When lockdown affects the mind, home becomes a prison with no way out.
So, we are still in lockdown and whilst restrictions are beginning to ease little by little, the same cannot be said for the mental health problems of the many that are overwhelmed by them.
People are still isolated in their homes, either self-isolating as a result of the virus or underlying health conditions. Whilst some are in the neighbourhood, others are in remote places. And it’s those who are cut off from people and vital services which they need and in these times of self-isolation home can become more of a prison than a place of comfort.
For those who know people living with mental health problems, this is all too familiar territory, for those who don’t let me try and explain it in a simplistic way; You have spent many days, weeks, months even dealing with issues such as anxiety, depression and other dark thoughts, in that time you have had access to various services which offer much-needed support. Also, you have enjoyed regular contact with friends and family who are further away as you have been able to go out and
see them, and they travel to see you and so on. Overall, you have been making very good progress and gradually you’ve been rather well in regards to where you are with your mental health state.
However, since lockdown, it all comes to a sudden halt as you can longer go out to see friends and family, they can’t travel to you and you can no longer access vital mental health services so easily. You find yourself no longer being able to go out, you don’t know how people in your social circle are as you are unable to contact many or all of them. And because you can’t go out the one place which was once a calm and peaceful sanctuary is slowly becoming more of a prison. Slowly but surely your become more and more overwhelmed by a deep, deep darkness that you feel you cannot escape from. It becomes a nightmare all over again.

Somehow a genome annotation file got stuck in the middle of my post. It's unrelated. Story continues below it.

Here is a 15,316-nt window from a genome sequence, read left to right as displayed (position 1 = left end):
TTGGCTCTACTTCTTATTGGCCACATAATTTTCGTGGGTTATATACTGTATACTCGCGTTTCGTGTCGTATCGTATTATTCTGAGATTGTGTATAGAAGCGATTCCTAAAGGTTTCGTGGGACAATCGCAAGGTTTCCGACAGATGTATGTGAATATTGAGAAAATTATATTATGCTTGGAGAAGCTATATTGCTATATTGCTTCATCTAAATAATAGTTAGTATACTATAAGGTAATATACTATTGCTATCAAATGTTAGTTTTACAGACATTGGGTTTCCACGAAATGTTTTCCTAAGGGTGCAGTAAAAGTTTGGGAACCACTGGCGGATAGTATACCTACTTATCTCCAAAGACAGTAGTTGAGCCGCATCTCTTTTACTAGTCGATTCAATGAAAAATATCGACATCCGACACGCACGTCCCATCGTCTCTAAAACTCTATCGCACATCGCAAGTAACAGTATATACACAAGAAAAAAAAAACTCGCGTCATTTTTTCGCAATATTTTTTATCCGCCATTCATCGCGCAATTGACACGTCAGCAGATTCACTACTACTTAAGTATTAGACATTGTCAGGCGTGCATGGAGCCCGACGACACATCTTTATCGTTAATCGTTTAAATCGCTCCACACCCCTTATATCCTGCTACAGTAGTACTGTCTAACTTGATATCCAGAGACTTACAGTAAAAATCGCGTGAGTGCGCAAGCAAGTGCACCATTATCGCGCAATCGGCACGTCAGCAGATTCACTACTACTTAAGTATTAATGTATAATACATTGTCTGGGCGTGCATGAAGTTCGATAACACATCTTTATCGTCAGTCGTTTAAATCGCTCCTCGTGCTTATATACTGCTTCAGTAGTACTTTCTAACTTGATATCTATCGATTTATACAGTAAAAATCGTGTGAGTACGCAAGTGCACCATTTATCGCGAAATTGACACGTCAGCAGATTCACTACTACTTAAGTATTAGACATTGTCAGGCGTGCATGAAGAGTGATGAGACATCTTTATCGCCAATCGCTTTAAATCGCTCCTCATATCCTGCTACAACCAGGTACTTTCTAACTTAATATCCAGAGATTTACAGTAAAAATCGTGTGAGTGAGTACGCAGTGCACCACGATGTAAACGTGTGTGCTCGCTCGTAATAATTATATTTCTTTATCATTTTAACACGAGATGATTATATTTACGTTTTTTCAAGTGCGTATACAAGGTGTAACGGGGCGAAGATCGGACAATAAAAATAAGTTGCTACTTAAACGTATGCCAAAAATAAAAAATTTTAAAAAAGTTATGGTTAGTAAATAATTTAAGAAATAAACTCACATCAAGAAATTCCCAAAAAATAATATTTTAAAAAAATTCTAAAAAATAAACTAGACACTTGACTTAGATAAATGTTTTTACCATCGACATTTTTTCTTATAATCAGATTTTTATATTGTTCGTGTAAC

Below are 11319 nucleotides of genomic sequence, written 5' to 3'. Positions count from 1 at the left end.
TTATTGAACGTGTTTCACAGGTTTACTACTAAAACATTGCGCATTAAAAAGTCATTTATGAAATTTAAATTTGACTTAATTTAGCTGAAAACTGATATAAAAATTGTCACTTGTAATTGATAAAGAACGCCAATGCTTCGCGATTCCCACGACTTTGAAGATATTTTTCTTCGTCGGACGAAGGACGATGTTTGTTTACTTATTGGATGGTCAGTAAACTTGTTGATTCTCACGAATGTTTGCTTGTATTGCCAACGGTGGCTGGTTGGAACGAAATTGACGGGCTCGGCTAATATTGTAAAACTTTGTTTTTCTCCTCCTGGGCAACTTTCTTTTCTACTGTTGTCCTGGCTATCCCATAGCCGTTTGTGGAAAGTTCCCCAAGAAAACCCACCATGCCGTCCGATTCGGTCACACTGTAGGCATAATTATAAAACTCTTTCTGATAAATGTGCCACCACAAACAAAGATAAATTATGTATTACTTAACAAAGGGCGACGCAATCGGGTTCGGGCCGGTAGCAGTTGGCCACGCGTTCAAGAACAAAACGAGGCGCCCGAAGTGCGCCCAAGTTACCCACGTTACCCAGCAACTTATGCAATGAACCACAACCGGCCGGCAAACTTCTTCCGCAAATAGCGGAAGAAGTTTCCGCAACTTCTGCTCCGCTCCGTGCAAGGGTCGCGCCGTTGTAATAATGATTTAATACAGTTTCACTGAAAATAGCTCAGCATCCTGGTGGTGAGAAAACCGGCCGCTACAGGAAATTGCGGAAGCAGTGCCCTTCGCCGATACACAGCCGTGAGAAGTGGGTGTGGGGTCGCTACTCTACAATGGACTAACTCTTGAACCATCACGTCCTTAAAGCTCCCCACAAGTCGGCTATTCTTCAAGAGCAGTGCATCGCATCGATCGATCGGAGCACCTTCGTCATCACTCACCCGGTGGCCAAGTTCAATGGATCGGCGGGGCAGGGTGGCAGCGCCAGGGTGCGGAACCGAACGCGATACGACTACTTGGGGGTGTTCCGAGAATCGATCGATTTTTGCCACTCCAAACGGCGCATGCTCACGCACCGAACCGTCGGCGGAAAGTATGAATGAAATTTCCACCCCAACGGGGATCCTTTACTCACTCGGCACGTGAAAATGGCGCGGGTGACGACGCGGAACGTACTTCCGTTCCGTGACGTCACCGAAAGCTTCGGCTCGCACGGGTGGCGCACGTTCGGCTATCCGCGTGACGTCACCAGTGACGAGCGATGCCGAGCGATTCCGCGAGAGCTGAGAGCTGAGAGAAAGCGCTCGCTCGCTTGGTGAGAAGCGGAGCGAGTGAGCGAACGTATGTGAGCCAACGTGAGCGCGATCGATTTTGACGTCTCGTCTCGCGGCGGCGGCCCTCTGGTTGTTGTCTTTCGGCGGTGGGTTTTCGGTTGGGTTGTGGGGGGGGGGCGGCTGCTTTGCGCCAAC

And that is just a small number of ways in which the lockdown can affect the state of mental health.
But there is a way in which we can start helping each other and one of those ways is by keeping in contact on a regular basis. Message through Facebook, pick up the phone, email or better still just knock on the front door and say Hi. Just remember to keep the 2-metre distance. It’s the small things like this which can make all the difference, and for those with mental health issues it can mean all the difference feeling alone to showing them someone’s there, regardless of distance.